STATE payments to landowners for new roads has almost doubled in six years, government officials confirmed last night.
The proportion of the road-building funds being paid to farmers and other landowners has jumped from 12pc in 2000 to 23pc last year.
In 2006, €360m in taxpayers' money was paid for land for road construction. The big increases have led to the launching of a review of land costs for transport projects.
Last night, a Transport Department official said the increase in the cost of land purchases was in line with overall land price inflation and the rising cost of homes and commercial property in recent years.
Almost a quarter of all spending on roads is going into the pockets of farmers and property owners to compensate them for the loss of primarily agricultural lands throughout the Irish countryside.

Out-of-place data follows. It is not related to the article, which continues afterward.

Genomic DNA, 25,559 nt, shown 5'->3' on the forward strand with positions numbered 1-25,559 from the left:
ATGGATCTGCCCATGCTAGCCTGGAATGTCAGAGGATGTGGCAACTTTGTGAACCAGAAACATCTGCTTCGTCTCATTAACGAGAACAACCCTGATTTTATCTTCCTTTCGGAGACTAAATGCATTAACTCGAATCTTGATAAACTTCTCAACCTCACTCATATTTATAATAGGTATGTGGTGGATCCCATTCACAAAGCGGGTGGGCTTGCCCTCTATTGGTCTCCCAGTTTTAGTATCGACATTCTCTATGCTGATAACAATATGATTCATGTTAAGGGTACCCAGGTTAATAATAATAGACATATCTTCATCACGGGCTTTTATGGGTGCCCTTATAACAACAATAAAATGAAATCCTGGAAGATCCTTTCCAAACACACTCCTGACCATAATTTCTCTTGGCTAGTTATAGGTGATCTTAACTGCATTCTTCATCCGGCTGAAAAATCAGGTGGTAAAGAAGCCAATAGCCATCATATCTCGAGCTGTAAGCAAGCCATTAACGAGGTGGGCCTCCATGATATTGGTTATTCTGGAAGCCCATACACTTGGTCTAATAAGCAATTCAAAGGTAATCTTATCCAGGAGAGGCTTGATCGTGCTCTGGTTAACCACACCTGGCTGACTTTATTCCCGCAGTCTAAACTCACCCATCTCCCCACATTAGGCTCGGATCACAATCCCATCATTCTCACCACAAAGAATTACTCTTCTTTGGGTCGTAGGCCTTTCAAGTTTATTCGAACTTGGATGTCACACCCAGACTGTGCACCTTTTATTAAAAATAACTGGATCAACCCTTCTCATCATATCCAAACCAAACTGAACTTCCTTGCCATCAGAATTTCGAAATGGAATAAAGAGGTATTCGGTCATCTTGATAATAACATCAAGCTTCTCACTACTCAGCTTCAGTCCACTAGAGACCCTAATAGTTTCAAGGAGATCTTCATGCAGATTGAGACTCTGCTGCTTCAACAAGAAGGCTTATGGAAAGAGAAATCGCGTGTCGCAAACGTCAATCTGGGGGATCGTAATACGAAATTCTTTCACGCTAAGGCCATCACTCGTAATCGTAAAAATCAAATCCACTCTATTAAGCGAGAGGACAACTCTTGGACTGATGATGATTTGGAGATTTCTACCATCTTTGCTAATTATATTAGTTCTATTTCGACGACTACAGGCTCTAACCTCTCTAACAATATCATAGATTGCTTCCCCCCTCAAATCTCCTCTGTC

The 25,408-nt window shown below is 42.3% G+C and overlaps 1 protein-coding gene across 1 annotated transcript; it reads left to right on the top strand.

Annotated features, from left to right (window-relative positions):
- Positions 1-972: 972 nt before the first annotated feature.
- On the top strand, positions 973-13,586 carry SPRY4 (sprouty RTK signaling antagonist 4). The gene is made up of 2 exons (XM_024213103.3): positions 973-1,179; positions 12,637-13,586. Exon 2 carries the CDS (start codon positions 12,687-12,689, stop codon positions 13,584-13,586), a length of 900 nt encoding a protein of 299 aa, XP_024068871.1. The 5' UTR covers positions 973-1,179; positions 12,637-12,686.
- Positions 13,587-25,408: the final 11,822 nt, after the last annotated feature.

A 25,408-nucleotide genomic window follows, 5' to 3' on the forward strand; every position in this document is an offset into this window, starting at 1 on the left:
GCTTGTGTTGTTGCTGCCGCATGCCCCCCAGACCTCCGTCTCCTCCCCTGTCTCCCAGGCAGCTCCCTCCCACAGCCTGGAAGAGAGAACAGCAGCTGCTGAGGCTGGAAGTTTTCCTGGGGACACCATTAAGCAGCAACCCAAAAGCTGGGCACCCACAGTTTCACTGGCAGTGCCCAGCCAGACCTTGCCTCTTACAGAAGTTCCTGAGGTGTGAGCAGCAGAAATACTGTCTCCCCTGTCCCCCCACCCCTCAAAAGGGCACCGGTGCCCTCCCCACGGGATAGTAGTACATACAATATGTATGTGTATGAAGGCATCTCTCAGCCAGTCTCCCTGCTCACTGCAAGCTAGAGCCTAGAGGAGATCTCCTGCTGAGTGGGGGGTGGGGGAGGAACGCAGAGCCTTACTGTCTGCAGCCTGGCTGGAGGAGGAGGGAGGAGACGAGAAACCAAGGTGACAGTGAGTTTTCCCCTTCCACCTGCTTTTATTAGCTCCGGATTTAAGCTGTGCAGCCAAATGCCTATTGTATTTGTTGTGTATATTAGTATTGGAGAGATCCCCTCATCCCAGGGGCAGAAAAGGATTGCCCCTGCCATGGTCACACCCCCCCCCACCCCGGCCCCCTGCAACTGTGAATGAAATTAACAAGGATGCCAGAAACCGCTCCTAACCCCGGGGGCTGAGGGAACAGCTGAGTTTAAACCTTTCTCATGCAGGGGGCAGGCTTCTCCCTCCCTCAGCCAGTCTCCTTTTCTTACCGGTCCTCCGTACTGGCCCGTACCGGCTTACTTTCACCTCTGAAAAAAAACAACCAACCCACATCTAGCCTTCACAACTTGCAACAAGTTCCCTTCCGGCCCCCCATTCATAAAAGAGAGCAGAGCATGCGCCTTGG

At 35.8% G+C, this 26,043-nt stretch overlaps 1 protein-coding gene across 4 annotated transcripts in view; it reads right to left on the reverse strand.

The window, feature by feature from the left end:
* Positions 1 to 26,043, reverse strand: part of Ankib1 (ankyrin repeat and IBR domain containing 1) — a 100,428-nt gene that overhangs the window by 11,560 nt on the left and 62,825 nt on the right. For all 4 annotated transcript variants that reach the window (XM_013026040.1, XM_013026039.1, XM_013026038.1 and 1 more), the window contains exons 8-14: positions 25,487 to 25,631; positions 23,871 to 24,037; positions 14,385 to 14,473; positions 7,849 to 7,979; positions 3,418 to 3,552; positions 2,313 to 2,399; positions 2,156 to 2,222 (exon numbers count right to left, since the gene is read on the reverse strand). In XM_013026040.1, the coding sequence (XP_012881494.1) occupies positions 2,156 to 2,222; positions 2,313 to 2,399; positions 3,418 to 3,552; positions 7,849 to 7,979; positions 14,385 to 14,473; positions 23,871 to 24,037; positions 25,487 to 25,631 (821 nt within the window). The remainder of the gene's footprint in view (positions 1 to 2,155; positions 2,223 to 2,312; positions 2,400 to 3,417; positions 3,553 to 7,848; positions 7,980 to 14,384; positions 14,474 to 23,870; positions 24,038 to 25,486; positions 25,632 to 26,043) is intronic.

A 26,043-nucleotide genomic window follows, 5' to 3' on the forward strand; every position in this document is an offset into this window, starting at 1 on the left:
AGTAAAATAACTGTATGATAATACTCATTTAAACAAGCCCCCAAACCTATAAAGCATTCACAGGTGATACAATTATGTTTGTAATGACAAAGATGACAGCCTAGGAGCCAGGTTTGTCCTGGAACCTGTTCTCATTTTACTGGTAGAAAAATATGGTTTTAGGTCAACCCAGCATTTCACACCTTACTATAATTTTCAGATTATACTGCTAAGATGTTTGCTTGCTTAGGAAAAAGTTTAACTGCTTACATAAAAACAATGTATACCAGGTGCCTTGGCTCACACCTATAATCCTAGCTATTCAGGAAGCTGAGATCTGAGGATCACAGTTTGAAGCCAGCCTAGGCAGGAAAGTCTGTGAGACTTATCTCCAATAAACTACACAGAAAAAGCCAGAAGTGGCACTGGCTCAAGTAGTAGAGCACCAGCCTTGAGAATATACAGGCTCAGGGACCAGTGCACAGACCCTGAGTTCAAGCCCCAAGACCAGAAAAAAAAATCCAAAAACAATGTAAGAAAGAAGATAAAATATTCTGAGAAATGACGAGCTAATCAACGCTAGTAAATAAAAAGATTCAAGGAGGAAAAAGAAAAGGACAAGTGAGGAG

Farmers are getting tougher in their negotiations with officials when requested to hand over land to roadbuilders.
Department officials have acknowledged that the increasing share of road construction funds going to landowners can result in lessening the amount of roads that can be developed within the current limits.
Some €18bn is being invested in the current nine year national road building programme.
As concerns continue about the need to adhere to cost guidelines, Transport Minister Noel Dempsey has been informed that the potential cost of changing the route of the controversial M3 motorway route in his Co Meath backyard would cost up to €200m.
The current route, which passed near the Hill of Tara, is expected to be completed, if unaltered, within three years at a cost of €750m.
Proposals to build a ring road far outside the M50 linking Drogheda, Navan, Naas and Celbridge is being considered. Dubbed the 'Leinster Orbital Corridor', the road is intended to link all the country's major motorways in an expanded circle outside the current ring road around the capital.
An estimated €60m would be needed for pre-construction development.
The road would link routes such as the M1, the N3 and N4 and would link in with the N7/N9 interchange on the main roads to Cork and Galway.
With two million cars expected to be on Irish roads by 2016, the Leinster Corridor proposal has not yet been fully costed.